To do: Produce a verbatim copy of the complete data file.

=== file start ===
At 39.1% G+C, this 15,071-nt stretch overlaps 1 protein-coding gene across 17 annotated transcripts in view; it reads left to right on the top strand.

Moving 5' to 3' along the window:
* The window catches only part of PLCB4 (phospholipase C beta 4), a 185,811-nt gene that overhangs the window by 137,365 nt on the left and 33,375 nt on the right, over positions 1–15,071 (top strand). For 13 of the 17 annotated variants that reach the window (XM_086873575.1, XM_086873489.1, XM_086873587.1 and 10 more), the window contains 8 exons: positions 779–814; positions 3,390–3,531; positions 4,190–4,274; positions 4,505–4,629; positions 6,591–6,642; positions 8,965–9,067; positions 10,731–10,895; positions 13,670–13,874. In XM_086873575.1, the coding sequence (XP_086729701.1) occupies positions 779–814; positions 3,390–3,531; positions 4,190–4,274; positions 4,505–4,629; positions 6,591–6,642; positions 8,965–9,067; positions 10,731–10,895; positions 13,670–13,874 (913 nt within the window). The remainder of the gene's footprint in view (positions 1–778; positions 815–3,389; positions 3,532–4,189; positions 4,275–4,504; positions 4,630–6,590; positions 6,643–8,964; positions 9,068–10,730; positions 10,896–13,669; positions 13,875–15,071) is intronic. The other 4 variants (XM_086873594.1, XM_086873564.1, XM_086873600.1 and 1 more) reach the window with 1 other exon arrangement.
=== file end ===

At 39.1% G+C, this 15,071-nt stretch overlaps 1 protein-coding gene across 17 annotated transcripts in view; it reads left to right on the top strand.

Moving 5' to 3' along the window:
* The window catches only part of PLCB4 (phospholipase C beta 4), a 185,811-nt gene that overhangs the window by 137,365 nt on the left and 33,375 nt on the right, over positions 1–15,071 (top strand). For 13 of the 17 annotated variants that reach the window (XM_086873575.1, XM_086873489.1, XM_086873587.1 and 10 more), the window contains 8 exons: positions 779–814; positions 3,390–3,531; positions 4,190–4,274; positions 4,505–4,629; positions 6,591–6,642; positions 8,965–9,067; positions 10,731–10,895; positions 13,670–13,874. In XM_086873575.1, the coding sequence (XP_086729701.1) occupies positions 779–814; positions 3,390–3,531; positions 4,190–4,274; positions 4,505–4,629; positions 6,591–6,642; positions 8,965–9,067; positions 10,731–10,895; positions 13,670–13,874 (913 nt within the window). The remainder of the gene's footprint in view (positions 1–778; positions 815–3,389; positions 3,532–4,189; positions 4,275–4,504; positions 4,630–6,590; positions 6,643–8,964; positions 9,068–10,730; positions 10,896–13,669; positions 13,875–15,071) is intronic. The other 4 variants (XM_086873594.1, XM_086873564.1, XM_086873600.1 and 1 more) reach the window with 1 other exon arrangement.